I owned a pair for years - sold them to a good friend of mine as I did not want to see them go too far away. I did not use spikes, but think they would be worth a try. The "generally accepted" approach to placement back when was to put them 3'+/- from the back wall, and NOT to toe them in - keeping them parallel to one another.
Frankly, I never found these to be too placement sensitive.
Good luck, and good listening.
This was a well thought out design. It took a minimal of low cost, low quantity parts and implimented it into a nice design at a very reasonable price. While these speakers will never "rock the house" with volume or low bass, they do sound quite good.
In terms of placement, it is important that neither speaker see a nearfield reflection up close. My findings are that you can place them closer to a back wall than many other floorstanders ( this will reinforce low bass ) BUT they can't have anything between them or on the outside of them. I too would recommend running them "flat faced" and NOT toe'd in. They are not real big on localization or "rock solid" imaging but rather present a wide and equally distributed soundstage. If find this type of presentation more realistic when sitting at some distance from the stage at live events. Those that tend to go "front row" may not like this approach.
In terms of using spikes, are you on carpeting ? If so, what type of flooring under the carpet ? Wood, tile, concrete, etc ??? Something else that you might want to play around with is mass loading this specific design. Try a sandbag on top of the cabinet. You might have to play with the volume / weight of sand in the bag in order to find the optimum amount. You will find that this will play with the openness, air, harmonic overtones, bass weight, etc.. of their presentation.
I hope that you got a good deal on them and continue to enjoy them. I wouldn't mind stumbling across a set to tinker around with myself. Sean
Which model of the original DCM Time Windows do you have? There were a few of them. Anyway I still have the Time Windows Square since the '80. I don't use them as much now. There were great speakers, but DCM stoped making them because they decided to produce mass market speakers instead of hi-end ones.
I have a pair that are probably 20 years old. I have to believe they need re-habbing - definitely they do aesthetically, but they don't sound all that good anymore either (or maybe I've just gotten used to nicer stuff?) Does anyone know if it's possible to get replacement drivers, etc. for these? -Kirk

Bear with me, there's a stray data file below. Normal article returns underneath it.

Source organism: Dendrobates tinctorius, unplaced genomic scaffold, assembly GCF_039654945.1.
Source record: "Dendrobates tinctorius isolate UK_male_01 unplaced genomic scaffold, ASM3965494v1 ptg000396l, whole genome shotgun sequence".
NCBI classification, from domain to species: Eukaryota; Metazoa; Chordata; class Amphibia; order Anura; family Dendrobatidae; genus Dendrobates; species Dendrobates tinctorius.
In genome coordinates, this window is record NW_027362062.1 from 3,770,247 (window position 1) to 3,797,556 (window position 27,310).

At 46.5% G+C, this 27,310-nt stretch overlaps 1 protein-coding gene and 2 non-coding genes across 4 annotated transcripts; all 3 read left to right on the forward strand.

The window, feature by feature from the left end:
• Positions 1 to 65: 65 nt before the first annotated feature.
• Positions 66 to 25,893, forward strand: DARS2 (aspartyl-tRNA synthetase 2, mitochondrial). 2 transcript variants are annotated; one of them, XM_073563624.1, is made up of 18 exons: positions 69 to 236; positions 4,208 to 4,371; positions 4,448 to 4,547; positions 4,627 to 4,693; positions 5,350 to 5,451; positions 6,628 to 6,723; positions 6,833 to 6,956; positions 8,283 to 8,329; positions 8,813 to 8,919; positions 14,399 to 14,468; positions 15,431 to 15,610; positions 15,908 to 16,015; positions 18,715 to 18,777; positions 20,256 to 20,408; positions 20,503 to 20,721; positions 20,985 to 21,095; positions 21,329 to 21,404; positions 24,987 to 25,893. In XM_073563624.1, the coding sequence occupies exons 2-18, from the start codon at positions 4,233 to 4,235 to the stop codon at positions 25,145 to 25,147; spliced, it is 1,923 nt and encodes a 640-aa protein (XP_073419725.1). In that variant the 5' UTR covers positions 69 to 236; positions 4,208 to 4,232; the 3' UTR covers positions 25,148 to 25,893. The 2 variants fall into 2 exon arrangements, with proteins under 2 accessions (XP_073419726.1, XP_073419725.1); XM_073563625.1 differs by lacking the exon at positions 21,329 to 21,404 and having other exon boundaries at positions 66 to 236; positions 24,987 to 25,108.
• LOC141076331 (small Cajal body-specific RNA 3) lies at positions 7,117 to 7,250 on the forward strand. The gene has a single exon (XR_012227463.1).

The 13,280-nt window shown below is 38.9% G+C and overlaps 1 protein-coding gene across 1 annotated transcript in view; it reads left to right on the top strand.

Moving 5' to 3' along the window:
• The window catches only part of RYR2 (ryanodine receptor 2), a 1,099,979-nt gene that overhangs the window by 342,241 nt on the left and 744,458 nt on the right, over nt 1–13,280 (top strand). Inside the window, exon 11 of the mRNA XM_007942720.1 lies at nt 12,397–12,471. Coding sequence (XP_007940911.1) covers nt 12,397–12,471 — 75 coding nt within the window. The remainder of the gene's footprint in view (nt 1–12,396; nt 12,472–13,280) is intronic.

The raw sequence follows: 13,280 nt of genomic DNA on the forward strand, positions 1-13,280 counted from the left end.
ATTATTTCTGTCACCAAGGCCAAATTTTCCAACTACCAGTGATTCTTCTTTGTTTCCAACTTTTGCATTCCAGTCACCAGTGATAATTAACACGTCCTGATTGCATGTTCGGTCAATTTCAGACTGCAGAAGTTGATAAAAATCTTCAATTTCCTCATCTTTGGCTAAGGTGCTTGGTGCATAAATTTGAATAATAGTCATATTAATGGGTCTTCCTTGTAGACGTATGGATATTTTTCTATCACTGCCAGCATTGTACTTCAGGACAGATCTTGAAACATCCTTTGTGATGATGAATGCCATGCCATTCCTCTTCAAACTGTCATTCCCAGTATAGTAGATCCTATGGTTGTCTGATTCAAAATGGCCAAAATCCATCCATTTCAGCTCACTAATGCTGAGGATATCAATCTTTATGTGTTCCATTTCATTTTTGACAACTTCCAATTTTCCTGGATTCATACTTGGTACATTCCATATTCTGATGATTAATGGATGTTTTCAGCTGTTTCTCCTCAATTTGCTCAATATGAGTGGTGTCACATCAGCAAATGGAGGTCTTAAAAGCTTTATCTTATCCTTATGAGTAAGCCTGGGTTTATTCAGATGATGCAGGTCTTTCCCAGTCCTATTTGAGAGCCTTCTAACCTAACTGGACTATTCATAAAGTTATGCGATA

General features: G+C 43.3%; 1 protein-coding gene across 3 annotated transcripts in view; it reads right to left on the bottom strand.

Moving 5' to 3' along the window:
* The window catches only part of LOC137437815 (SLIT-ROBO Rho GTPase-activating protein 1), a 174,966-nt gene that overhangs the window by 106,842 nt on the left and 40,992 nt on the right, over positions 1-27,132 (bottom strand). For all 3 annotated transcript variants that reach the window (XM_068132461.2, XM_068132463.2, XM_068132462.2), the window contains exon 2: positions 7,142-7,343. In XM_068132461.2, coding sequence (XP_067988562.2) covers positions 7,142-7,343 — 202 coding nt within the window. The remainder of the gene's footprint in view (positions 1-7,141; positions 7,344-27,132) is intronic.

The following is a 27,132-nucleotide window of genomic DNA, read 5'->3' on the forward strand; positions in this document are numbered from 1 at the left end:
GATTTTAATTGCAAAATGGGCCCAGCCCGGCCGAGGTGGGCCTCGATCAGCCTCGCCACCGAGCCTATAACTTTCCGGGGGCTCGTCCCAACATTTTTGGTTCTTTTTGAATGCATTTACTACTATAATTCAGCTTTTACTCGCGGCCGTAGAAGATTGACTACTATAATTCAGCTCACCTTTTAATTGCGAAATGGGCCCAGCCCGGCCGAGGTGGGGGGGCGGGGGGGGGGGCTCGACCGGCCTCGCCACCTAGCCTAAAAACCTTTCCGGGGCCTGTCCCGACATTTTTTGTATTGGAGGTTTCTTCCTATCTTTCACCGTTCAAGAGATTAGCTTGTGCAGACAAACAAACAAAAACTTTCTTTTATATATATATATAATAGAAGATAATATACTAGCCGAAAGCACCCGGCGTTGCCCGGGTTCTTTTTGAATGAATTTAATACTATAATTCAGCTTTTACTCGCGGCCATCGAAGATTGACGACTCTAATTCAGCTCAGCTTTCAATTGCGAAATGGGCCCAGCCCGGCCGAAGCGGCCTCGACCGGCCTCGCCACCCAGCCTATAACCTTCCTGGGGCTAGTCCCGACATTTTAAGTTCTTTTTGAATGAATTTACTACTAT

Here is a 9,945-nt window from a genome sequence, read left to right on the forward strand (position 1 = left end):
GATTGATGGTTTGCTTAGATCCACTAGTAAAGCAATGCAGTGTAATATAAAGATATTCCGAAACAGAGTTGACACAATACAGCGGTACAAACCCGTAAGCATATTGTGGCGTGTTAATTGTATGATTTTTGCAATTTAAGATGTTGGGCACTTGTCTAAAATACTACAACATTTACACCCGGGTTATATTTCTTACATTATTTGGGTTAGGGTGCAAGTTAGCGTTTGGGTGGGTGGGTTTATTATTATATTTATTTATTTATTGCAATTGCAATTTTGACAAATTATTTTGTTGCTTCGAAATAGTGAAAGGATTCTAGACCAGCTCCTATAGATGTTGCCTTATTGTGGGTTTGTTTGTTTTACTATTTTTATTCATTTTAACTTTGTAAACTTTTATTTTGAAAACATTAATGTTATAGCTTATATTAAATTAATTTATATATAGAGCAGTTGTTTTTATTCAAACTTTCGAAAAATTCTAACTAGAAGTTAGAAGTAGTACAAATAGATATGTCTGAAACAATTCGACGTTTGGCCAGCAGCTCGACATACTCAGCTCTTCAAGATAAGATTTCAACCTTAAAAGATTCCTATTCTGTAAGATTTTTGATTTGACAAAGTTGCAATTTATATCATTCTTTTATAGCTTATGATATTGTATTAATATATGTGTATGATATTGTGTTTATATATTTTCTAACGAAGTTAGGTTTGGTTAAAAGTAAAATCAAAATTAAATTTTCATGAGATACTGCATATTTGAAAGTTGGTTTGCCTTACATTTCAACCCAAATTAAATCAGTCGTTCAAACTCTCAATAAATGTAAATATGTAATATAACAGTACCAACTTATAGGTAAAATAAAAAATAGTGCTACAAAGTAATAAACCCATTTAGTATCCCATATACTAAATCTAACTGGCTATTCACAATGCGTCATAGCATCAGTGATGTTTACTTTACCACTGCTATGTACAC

Kirk, i don't recall what woofers were used in these, but the tweeters were made by Philips. Similar replacements can sometimes be had from Parts Express from time to time. The cost on these range from $6 apiece ( on sale ) to about $10 - $12 normally.
I would first look at the woofers and see if they need work. If they appear to be okay, which i doubt at this point in time, i would then think about replacing the internal wiring and capacitors. None of this is hard to do. If you take your time and make a VERY SPECIFIC log book BEFORE you attempt removal / replacement of anything, you should not run into any problems. Believe me, the log book comes in handy should you have to stop what you're doing and come back at a later time or date. Besides that, it gives you documentation as to what was done, how you did it, etc... should you ever need to know. This info can also be used to help others out should a question come up. Sean
I had a pair of what were either 2nd or 3rd generation Time Windows. I'm sorry I sold them as they were a very forgiving, yet enjoyable speaker. I used an RGR Preamp and BRB amp with them. I placed them about a foot from the rear wall. Tried stands for them, which did not work. I placed some extra carpeting under them which helped a little. Also agree with facing them forward for best imaging. They present a spacious sound, but do not have the focus of some speakers. Nevertheless, they were very enjoyable and a bargain for what they did.
As a previous owner of the original Time Window (1980), the sound was greatly improved by raising them on 9 inch stands. A steel stand shaped to the base of the speaker was sold after market, but I made my own. A mid range coloration was removed by raising the speaker, especially on vocals. The speakers also sounded more open by raising them. The speaker gave me a lot of musical pleasure, but I think they were colored compared to modern designs.
I had a pair of the early 80's time windows before they changed out the drivers. I gave them to my brother when I upgraded to B&W Matrix II's. Very neutral speakers with a nice soundstage but a bit subdued in the high and low freq.
The QED was a nice speaker also.
Trivia extra credit
Does anyone know what DCM stands for???
answer at 11
According to DCM the Time Windows are no longer made due to their feeling that they would have to set a MSRP price at $1,800.00 due to perceived low demand,that the high end market now represents. However I was told that drivers and all other parts are available thru DCM for current owners of Time Windows.
DCM stand for Ann Arbor
Dope Capitol of Michigan
Was the "dope" made in reference to "drugs" or the people that lived there ? : ) Sean
HI there Sean
the dope referred to refer
I used to sell DCM when I was in college and lived in East Lansing Michigan and it wasn't till years later that I heard the origin of the name.
Ann Arbor seemed to be under a heavy cloud of canibus in the early 80's, then agian I went to Moo U, so we were reveling in the manure aroma